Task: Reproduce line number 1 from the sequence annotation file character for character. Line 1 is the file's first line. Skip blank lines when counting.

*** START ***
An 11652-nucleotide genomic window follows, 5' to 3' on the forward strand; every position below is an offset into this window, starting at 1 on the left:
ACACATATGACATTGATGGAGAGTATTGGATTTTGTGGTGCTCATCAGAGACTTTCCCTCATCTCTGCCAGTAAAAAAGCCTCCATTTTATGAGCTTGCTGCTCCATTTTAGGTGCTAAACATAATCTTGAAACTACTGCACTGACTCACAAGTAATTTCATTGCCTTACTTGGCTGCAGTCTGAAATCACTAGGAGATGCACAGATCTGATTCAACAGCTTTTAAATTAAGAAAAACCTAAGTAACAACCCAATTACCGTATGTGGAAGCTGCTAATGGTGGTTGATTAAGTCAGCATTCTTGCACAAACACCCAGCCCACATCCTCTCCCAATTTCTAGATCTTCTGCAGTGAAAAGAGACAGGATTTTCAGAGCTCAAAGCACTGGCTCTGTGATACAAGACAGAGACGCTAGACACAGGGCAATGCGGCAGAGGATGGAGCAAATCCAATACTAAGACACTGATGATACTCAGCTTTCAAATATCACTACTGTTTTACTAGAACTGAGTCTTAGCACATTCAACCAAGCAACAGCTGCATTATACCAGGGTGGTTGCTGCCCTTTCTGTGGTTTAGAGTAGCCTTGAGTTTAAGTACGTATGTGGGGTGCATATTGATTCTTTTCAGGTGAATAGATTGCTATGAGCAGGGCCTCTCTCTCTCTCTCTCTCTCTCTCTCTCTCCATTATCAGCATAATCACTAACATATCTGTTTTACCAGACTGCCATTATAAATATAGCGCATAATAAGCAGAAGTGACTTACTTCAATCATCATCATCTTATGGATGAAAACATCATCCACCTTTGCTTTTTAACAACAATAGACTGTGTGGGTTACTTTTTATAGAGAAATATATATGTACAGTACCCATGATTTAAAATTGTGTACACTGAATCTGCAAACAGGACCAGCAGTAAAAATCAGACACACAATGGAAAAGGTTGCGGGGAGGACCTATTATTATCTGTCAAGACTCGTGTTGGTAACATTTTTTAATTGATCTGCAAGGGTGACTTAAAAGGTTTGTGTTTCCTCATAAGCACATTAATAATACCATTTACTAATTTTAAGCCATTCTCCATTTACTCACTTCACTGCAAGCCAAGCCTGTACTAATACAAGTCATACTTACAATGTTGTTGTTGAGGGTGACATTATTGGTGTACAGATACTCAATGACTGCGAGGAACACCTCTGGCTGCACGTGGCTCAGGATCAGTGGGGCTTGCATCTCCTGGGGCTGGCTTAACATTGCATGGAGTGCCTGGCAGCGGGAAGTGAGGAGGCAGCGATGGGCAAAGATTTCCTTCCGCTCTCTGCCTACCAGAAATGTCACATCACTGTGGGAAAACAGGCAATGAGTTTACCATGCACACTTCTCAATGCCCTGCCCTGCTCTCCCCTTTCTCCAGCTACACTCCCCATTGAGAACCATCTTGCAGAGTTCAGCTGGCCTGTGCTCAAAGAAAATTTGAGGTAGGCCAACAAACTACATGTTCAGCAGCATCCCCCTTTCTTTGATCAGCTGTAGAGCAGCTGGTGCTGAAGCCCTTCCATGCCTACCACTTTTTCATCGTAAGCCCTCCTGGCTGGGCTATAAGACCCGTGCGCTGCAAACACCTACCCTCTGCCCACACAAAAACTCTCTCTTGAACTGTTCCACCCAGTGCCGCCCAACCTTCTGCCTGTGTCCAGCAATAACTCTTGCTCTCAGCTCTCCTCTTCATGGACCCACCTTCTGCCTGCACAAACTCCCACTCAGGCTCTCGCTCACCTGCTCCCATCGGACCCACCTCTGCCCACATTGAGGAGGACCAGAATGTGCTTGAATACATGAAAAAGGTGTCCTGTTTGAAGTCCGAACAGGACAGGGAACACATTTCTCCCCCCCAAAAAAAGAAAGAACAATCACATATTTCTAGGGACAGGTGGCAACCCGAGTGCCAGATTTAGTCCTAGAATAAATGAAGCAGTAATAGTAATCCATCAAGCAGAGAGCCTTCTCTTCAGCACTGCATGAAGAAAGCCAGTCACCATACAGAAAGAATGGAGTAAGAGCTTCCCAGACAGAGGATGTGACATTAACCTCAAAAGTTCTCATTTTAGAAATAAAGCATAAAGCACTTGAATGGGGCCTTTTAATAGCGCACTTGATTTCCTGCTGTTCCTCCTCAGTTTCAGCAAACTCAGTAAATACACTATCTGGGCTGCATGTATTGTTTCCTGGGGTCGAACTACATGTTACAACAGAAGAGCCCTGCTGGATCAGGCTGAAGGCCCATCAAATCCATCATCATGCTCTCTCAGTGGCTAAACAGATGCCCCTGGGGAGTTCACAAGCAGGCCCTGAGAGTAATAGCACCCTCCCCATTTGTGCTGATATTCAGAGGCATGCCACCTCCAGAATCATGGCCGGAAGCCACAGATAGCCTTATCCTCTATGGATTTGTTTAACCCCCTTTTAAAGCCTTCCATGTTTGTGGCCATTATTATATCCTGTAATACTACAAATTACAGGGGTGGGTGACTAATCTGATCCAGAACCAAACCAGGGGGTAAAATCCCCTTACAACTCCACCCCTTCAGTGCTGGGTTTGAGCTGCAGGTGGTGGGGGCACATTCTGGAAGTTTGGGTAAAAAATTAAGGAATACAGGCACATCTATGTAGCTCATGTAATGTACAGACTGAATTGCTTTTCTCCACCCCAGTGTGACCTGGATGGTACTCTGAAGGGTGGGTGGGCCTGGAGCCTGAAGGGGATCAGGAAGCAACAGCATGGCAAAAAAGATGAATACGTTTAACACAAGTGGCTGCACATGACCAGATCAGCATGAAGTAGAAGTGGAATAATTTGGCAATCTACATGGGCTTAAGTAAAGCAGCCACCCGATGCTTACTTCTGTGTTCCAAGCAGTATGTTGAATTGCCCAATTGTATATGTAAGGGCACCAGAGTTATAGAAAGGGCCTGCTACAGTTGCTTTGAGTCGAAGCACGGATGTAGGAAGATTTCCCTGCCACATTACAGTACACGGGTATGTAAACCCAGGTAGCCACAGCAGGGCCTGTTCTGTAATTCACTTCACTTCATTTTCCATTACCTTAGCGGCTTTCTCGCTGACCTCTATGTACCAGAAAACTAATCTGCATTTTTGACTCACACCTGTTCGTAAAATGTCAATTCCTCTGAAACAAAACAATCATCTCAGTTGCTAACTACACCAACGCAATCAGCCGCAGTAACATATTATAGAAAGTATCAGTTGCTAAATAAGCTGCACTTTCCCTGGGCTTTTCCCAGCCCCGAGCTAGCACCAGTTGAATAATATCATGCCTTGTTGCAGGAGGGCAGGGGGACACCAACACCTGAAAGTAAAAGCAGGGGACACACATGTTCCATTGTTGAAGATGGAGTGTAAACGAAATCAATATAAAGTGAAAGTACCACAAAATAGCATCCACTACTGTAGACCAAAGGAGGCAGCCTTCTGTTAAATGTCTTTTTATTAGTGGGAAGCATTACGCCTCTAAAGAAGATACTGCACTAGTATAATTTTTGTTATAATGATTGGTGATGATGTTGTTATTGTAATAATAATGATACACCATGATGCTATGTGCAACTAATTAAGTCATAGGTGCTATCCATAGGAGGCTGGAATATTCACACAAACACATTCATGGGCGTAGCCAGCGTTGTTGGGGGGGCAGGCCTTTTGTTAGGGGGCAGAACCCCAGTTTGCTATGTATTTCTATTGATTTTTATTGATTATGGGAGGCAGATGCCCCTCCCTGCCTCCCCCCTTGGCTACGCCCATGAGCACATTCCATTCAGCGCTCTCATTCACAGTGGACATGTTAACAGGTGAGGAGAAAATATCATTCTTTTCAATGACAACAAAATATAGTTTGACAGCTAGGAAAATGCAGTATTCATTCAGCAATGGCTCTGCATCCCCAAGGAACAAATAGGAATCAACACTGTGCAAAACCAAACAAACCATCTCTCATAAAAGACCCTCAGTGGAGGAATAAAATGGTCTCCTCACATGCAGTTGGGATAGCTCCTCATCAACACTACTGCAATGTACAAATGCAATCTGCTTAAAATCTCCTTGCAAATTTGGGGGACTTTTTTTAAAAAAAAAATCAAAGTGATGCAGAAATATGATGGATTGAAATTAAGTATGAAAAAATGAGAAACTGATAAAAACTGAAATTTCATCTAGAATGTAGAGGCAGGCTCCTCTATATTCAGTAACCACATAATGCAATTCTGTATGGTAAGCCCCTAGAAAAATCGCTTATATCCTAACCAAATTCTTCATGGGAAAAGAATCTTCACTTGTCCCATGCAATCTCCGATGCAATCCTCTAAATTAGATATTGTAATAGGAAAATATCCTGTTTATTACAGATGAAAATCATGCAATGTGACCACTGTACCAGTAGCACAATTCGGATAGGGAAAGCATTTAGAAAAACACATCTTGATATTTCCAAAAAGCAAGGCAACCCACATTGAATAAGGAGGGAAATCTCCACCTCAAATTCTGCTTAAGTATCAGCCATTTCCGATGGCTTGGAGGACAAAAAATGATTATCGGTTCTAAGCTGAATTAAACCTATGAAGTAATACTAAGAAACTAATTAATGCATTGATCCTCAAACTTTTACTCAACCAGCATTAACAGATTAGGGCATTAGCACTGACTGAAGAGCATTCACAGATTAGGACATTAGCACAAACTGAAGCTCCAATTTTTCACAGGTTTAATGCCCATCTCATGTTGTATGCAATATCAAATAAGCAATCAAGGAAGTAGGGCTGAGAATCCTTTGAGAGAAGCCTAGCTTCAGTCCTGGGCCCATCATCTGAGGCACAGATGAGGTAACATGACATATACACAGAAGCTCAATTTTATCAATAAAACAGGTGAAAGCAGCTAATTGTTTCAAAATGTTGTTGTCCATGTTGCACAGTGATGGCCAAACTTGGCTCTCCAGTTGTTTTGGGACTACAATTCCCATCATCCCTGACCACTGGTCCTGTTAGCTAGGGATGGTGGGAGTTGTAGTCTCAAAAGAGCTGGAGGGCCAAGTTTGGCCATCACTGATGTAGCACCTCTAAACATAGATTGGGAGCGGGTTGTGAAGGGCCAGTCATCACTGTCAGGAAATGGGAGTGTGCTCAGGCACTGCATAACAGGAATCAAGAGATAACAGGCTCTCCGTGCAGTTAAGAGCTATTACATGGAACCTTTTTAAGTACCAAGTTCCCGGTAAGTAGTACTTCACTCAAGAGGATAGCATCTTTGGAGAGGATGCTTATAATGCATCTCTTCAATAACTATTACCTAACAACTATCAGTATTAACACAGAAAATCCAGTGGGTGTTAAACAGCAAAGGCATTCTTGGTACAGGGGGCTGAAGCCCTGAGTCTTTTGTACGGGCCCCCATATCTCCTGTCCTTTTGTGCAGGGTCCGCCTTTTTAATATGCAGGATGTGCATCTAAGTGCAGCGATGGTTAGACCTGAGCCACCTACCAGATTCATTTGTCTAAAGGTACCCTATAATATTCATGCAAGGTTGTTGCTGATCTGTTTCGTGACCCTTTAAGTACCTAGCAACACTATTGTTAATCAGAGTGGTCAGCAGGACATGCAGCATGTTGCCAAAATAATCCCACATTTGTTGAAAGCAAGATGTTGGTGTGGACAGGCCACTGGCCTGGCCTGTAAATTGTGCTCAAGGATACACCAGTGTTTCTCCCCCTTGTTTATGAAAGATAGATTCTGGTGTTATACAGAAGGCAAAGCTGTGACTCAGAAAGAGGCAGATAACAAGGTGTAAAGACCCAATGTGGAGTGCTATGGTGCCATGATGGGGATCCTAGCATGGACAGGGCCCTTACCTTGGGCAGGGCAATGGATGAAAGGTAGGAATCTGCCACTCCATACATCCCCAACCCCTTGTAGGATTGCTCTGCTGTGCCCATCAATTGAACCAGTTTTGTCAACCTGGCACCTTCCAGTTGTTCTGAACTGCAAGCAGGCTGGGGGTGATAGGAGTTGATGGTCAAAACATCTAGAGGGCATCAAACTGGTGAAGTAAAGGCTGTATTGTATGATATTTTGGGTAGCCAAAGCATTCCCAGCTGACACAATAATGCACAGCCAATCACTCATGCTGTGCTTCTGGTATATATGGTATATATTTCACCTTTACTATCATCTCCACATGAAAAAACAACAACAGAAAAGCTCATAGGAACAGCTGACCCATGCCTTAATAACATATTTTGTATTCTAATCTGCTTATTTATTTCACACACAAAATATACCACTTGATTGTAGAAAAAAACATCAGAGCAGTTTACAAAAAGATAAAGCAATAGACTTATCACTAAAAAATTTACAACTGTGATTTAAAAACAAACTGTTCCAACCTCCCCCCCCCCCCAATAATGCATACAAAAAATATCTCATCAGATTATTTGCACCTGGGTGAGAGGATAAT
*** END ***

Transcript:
An 11652-nucleotide genomic window follows, 5' to 3' on the forward strand; every position below is an offset into this window, starting at 1 on the left: